This was in reaction to the criticism from some quarters that the Fiesta, C-Max and Focus were a bit too cold and severe. This blurring is also to some extent similar to way the previous Mondeo was itself designed so as to echo the reserved character of VW’s 1995 Passat (B5); the 2000 Mondeo was signed off under Claude Lobo but launched under Chris Bird; when he arrived Ford had already decided to move away from the controversial novelty of New Edge. It seems many design directors must spend a lot of their tenure selling the work of the last guy.
From this viewpoint we see two things. One is that for some six to eight years after Martin Smith became the chief spokesman for Ford’s European operation, he was attaching the Kinetic Design tag to cars not designed with that concept directly in mind. And second is that what we think of as the short reign of Chris Bird (the Focus Mk2, Fusion, Fiesta and C-Max) has extended from 2002 with the launch of the Fiesta Mk 5 all the way to the present day: the Mondeo Mk3, Galaxy and S-Max are substantially his cars.
So what, may we wonder, was Chris Bird’s crime? I suspect that it was not what Bird did but what he was thought to be planning that might have led Ford’s HR people to parachute Martin Smith in to take over. What had Bird in mind that led to this change in leadership? The Visos concept car. This was presented at Geneva in 2003 as a modern-day Capri. It was explained in the press that this was the future of Ford’s design direction: a very paired-down and austerely surfaced car with what amounted to a grille that was either classically simple or a default-letter box slot.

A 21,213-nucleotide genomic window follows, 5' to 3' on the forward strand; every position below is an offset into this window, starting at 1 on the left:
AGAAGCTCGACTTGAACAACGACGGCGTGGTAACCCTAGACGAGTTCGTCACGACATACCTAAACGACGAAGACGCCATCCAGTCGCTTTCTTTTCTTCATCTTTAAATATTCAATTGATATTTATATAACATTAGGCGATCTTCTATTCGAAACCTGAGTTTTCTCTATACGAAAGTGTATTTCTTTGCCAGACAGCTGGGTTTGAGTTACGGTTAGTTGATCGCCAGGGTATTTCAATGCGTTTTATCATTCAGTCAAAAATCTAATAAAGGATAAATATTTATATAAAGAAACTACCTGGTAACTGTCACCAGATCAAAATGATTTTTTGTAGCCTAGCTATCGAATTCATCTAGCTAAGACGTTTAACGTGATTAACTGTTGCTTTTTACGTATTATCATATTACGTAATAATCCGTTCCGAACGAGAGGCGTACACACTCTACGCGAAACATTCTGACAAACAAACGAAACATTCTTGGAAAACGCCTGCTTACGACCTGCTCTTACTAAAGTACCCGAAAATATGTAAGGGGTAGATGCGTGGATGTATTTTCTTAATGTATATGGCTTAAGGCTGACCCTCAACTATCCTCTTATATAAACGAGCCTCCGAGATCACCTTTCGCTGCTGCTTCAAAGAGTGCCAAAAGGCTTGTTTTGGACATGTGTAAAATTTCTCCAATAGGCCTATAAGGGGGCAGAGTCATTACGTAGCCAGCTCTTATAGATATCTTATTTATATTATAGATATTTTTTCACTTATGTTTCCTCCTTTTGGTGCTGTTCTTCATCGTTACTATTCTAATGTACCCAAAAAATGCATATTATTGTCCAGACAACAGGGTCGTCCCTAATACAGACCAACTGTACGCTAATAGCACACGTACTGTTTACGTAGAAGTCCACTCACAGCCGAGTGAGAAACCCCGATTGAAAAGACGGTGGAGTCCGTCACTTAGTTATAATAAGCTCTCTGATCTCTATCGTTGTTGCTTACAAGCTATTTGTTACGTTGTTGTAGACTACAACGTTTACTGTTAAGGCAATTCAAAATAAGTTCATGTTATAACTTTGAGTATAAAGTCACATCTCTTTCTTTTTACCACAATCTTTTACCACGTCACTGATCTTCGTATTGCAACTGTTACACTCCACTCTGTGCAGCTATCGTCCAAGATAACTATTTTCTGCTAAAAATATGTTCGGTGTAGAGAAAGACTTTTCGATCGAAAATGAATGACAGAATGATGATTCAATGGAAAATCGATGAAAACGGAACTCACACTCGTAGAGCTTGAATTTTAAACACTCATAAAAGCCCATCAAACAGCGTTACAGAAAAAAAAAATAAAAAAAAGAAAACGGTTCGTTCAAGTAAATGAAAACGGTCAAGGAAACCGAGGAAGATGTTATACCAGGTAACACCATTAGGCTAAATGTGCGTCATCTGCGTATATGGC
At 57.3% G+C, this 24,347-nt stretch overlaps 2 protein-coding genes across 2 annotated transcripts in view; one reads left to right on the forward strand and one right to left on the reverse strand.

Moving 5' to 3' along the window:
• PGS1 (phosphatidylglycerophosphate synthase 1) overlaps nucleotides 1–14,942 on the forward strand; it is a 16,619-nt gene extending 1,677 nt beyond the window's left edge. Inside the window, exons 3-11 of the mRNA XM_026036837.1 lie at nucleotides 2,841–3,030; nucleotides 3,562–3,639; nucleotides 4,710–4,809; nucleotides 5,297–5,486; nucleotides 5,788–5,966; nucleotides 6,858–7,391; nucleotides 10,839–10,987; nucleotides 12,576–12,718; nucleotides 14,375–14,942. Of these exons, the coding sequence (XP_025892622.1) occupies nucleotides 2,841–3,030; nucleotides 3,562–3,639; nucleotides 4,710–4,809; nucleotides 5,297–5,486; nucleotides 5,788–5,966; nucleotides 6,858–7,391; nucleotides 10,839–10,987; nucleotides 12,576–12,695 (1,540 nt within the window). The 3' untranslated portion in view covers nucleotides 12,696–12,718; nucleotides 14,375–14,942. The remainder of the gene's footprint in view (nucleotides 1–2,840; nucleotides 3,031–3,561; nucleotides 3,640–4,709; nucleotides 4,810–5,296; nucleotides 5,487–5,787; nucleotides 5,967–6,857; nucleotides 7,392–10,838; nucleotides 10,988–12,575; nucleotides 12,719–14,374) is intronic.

Simply put, the Visos had very little by way of any real or novel identifiable character. There was, at least in the photos, nothing there to build on. Around about the same time the C-Max was launched; it was a rather spare design which seems to have been the jumping-off point for the Visos. So there was rather too much in the Visos that was familiar as most of it drew on the themes of the C-Max.
Perhaps Ford felt that this was not the way to go and called in Martin Smith who was attempting to revitalise Opel’s styling so as to chart a more distinctive path (oddly none of Smith’s Opels are all that exciting, just very competent). To challenge this analysis is the timeline again: the next car designed after the Visos debacle was the Mondeo Mk3 with its lively sculpting, assertive stance, and pronounced wheel arches: an extrovert autobahn destroyer as outgoing as the C-Max and Visos were withdrawn and aloof.